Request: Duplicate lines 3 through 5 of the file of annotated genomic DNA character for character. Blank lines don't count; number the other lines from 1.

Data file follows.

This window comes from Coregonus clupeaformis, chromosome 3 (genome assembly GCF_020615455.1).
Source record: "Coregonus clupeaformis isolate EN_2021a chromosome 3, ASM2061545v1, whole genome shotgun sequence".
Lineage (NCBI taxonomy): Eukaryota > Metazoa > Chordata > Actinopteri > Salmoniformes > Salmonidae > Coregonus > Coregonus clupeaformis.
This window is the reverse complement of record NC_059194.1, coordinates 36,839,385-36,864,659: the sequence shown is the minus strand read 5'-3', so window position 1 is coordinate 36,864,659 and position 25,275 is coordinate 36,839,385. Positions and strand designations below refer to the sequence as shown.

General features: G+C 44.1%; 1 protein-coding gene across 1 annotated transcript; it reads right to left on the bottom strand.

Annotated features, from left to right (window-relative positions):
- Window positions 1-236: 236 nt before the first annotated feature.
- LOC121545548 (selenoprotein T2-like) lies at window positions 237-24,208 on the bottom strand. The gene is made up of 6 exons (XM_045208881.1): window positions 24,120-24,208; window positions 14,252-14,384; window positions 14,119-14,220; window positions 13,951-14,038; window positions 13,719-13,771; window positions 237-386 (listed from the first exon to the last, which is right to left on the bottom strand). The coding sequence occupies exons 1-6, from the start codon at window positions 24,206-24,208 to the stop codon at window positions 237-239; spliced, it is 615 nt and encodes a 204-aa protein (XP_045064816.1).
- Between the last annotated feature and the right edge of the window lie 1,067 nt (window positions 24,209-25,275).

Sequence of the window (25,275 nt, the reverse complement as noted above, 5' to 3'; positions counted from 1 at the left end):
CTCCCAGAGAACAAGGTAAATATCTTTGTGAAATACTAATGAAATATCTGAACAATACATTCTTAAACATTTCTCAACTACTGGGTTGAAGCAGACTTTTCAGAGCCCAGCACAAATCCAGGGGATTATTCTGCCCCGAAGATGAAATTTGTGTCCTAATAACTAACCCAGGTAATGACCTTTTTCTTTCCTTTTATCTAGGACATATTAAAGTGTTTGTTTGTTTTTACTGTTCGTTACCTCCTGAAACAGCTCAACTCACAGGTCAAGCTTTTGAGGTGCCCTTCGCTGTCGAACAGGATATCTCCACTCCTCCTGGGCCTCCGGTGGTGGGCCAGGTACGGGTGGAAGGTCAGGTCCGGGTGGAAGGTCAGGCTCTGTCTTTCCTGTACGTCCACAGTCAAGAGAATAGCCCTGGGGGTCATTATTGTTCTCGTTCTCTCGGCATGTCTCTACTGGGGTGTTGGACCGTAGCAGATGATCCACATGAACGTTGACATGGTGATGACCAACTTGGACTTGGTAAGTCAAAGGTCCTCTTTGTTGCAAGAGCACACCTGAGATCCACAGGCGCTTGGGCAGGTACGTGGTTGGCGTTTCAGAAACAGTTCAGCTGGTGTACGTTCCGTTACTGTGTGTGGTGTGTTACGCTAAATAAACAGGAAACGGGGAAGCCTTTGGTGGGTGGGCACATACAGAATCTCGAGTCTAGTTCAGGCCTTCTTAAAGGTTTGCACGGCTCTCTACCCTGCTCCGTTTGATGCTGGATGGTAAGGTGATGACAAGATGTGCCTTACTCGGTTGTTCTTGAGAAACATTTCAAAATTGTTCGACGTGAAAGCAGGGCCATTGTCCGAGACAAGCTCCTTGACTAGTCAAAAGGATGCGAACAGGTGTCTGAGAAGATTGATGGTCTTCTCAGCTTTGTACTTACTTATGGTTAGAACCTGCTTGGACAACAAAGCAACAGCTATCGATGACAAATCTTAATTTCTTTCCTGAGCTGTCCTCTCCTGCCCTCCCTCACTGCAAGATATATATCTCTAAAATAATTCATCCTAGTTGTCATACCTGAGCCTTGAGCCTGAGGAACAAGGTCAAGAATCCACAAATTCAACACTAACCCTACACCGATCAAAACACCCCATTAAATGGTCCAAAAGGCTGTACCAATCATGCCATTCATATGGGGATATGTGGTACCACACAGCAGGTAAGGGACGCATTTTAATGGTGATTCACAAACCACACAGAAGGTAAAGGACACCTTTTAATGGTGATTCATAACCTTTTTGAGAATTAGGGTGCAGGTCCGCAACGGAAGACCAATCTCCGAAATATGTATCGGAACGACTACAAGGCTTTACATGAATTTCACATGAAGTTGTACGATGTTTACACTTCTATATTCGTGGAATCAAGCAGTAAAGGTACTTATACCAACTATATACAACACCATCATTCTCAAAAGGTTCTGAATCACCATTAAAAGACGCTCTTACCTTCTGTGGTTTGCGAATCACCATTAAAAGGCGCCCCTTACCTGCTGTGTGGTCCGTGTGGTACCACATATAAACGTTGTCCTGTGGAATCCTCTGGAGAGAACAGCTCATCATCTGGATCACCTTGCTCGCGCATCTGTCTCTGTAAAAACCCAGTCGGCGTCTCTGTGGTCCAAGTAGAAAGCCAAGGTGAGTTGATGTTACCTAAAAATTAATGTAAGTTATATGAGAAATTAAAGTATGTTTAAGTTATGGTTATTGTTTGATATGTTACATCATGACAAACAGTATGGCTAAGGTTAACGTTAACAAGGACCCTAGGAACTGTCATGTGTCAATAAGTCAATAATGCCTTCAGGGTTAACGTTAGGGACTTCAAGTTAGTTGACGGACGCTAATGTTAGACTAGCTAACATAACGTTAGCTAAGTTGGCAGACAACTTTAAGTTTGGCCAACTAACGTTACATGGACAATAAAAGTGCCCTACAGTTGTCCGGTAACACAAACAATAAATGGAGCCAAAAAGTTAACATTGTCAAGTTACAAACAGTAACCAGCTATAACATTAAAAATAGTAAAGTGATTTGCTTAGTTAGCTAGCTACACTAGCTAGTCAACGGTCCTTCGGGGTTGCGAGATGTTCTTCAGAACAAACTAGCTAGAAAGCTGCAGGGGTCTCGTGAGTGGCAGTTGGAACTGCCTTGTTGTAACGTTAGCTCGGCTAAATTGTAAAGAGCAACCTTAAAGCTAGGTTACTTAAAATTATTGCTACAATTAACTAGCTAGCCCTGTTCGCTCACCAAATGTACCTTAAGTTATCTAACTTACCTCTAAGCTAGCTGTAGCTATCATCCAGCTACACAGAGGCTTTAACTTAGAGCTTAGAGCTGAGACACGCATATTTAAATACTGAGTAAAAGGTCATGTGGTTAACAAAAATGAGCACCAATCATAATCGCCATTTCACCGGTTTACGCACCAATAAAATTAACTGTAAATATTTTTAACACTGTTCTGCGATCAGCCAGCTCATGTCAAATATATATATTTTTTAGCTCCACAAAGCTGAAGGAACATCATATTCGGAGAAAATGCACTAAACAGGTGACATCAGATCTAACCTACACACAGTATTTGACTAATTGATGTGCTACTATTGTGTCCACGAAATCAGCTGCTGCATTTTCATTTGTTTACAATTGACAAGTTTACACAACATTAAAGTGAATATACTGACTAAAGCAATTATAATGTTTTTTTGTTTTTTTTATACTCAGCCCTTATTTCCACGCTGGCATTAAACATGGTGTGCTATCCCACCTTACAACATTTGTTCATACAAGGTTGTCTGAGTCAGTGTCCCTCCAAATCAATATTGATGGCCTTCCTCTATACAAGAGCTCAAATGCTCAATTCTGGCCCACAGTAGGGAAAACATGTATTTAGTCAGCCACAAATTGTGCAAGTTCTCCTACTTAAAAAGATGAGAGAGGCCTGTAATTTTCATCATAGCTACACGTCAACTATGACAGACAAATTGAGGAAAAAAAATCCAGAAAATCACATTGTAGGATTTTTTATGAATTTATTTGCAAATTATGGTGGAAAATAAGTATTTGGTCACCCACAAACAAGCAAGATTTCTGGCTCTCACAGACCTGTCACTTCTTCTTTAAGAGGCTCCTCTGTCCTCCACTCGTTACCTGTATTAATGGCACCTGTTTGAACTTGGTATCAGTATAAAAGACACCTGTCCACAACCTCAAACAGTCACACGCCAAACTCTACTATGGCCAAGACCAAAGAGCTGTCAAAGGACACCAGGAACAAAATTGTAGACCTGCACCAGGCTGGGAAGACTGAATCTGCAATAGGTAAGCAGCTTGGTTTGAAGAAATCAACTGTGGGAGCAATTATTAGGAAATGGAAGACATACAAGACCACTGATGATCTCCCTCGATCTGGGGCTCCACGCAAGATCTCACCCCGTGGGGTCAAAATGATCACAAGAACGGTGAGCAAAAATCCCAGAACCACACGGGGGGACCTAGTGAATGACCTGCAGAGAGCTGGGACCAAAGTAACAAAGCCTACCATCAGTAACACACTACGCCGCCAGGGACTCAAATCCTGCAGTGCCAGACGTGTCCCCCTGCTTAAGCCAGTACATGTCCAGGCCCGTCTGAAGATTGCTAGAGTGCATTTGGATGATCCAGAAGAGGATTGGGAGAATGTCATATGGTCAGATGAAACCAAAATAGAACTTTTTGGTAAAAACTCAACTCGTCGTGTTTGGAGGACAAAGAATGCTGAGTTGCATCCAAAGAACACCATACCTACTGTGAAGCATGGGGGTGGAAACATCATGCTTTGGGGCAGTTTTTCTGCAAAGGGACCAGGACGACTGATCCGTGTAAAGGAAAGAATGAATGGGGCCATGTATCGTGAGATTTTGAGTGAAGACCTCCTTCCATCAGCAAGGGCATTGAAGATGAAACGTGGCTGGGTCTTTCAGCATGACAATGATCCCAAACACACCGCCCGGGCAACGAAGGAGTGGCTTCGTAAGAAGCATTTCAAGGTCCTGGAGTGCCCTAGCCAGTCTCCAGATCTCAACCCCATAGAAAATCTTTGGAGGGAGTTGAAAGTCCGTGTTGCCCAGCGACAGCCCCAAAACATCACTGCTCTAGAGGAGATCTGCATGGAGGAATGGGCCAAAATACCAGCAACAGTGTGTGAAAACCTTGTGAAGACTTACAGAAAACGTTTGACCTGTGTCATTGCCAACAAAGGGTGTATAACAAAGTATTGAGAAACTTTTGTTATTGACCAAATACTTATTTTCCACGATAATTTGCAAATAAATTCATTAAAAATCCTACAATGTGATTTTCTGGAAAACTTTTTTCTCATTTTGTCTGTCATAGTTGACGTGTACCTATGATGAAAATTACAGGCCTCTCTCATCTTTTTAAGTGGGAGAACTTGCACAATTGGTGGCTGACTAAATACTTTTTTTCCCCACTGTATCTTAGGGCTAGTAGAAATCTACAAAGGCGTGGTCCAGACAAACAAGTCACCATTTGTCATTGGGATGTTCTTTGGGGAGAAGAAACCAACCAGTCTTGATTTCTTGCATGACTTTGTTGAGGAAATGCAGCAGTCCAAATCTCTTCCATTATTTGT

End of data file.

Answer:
Lineage (NCBI taxonomy): Eukaryota > Metazoa > Chordata > Actinopteri > Salmoniformes > Salmonidae > Coregonus > Coregonus clupeaformis.
This window is the reverse complement of record NC_059194.1, coordinates 36,839,385-36,864,659: the sequence shown is the minus strand read 5'-3', so window position 1 is coordinate 36,864,659 and position 25,275 is coordinate 36,839,385. Positions and strand designations below refer to the sequence as shown.

General features: G+C 44.1%; 1 protein-coding gene across 1 annotated transcript; it reads right to left on the bottom strand.